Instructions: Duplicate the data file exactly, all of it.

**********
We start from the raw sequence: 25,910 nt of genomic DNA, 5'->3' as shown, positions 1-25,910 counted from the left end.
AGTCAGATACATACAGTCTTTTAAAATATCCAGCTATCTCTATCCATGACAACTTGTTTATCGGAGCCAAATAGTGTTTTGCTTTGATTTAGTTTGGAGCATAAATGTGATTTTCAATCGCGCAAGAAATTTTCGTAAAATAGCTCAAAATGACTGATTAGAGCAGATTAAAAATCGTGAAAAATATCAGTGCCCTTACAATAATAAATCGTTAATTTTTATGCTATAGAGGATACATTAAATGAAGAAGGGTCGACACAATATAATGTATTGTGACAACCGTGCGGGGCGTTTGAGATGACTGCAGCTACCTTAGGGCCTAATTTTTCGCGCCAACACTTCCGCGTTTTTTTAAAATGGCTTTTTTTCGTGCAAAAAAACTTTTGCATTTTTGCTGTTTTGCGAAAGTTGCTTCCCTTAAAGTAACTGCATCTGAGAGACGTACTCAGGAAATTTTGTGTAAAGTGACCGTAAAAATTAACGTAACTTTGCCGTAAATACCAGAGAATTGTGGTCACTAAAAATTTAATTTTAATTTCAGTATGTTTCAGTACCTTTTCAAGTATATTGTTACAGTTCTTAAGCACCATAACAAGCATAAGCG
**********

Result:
We start from the raw sequence: 25,910 nt of genomic DNA, 5'->3' as shown, positions 1-25,910 counted from the left end.
AGTCAGATACATACAGTCTTTTAAAATATCCAGCTATCTCTATCCATGACAACTTGTTTATCGGAGCCAAATAGTGTTTTGCTTTGATTTAGTTTGGAGCATAAATGTGATTTTCAATCGCGCAAGAAATTTTCGTAAAATAGCTCAAAATGACTGATTAGAGCAGATTAAAAATCGTGAAAAATATCAGTGCCCTTACAATAATAAATCGTTAATTTTTATGCTATAGAGGATACATTAAATGAAGAAGGGTCGACACAATATAATGTATTGTGACAACCGTGCGGGGCGTTTGAGATGACTGCAGCTACCTTAGGGCCTAATTTTTCGCGCCAACACTTCCGCGTTTTTTTAAAATGGCTTTTTTTCGTGCAAAAAAACTTTTGCATTTTTGCTGTTTTGCGAAAGTTGCTTCCCTTAAAGTAACTGCATCTGAGAGACGTACTCAGGAAATTTTGTGTAAAGTGACCGTAAAAATTAACGTAACTTTGCCGTAAATACCAGAGAATTGTGGTCACTAAAAATTTAATTTTAATTTCAGTATGTTTCAGTACCTTTTCAAGTATATTGTTACAGTTCTTAAGCACCATAACAAGCATAAGCG